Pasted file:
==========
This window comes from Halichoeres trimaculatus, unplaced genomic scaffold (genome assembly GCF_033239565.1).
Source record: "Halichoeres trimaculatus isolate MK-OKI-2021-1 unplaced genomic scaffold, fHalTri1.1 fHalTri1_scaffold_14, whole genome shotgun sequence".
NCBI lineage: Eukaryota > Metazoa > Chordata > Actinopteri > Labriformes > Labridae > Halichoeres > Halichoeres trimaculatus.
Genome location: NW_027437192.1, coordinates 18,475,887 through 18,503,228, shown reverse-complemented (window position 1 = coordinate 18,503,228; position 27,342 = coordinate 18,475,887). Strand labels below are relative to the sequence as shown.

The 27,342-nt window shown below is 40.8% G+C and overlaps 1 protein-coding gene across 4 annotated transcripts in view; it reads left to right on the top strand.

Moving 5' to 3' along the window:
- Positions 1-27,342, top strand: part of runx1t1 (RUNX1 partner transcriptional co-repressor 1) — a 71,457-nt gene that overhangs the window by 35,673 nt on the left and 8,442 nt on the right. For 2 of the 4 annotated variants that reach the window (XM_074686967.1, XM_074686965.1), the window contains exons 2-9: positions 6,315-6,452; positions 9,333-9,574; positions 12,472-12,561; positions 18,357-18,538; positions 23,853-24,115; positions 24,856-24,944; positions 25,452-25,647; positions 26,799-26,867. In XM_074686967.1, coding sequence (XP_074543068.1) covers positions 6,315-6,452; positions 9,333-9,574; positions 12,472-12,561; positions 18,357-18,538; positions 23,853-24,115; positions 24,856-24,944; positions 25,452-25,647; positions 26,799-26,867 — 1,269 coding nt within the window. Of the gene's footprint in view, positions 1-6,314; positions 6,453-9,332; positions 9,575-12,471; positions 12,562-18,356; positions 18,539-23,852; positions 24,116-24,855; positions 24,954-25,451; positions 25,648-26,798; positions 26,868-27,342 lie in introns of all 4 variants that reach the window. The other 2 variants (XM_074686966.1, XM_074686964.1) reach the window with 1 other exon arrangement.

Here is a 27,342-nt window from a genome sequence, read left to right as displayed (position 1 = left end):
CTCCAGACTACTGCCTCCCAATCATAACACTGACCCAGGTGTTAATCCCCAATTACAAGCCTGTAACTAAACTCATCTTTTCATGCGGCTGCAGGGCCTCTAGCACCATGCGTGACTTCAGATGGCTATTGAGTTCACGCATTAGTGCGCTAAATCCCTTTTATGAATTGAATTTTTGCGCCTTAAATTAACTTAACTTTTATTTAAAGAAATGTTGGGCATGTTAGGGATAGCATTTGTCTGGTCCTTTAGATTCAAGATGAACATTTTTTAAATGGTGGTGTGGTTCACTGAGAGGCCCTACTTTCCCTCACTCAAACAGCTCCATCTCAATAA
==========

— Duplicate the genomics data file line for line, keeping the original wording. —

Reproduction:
This window comes from Halichoeres trimaculatus, unplaced genomic scaffold (genome assembly GCF_033239565.1).
Source record: "Halichoeres trimaculatus isolate MK-OKI-2021-1 unplaced genomic scaffold, fHalTri1.1 fHalTri1_scaffold_14, whole genome shotgun sequence".
NCBI lineage: Eukaryota > Metazoa > Chordata > Actinopteri > Labriformes > Labridae > Halichoeres > Halichoeres trimaculatus.
Genome location: NW_027437192.1, coordinates 18,475,887 through 18,503,228, shown reverse-complemented (window position 1 = coordinate 18,503,228; position 27,342 = coordinate 18,475,887). Strand labels below are relative to the sequence as shown.

The 27,342-nt window shown below is 40.8% G+C and overlaps 1 protein-coding gene across 4 annotated transcripts in view; it reads left to right on the top strand.

Moving 5' to 3' along the window:
- Positions 1-27,342, top strand: part of runx1t1 (RUNX1 partner transcriptional co-repressor 1) — a 71,457-nt gene that overhangs the window by 35,673 nt on the left and 8,442 nt on the right. For 2 of the 4 annotated variants that reach the window (XM_074686967.1, XM_074686965.1), the window contains exons 2-9: positions 6,315-6,452; positions 9,333-9,574; positions 12,472-12,561; positions 18,357-18,538; positions 23,853-24,115; positions 24,856-24,944; positions 25,452-25,647; positions 26,799-26,867. In XM_074686967.1, coding sequence (XP_074543068.1) covers positions 6,315-6,452; positions 9,333-9,574; positions 12,472-12,561; positions 18,357-18,538; positions 23,853-24,115; positions 24,856-24,944; positions 25,452-25,647; positions 26,799-26,867 — 1,269 coding nt within the window. Of the gene's footprint in view, positions 1-6,314; positions 6,453-9,332; positions 9,575-12,471; positions 12,562-18,356; positions 18,539-23,852; positions 24,116-24,855; positions 24,954-25,451; positions 25,648-26,798; positions 26,868-27,342 lie in introns of all 4 variants that reach the window. The other 2 variants (XM_074686966.1, XM_074686964.1) reach the window with 1 other exon arrangement.

Here is a 27,342-nt window from a genome sequence, read left to right as displayed (position 1 = left end):
CTCCAGACTACTGCCTCCCAATCATAACACTGACCCAGGTGTTAATCCCCAATTACAAGCCTGTAACTAAACTCATCTTTTCATGCGGCTGCAGGGCCTCTAGCACCATGCGTGACTTCAGATGGCTATTGAGTTCACGCATTAGTGCGCTAAATCCCTTTTATGAATTGAATTTTTGCGCCTTAAATTAACTTAACTTTTATTTAAAGAAATGTTGGGCATGTTAGGGATAGCATTTGTCTGGTCCTTTAGATTCAAGATGAACATTTTTTAAATGGTGGTGTGGTTCACTGAGAGGCCCTACTTTCCCTCACTCAAACAGCTCCATCTCAATAA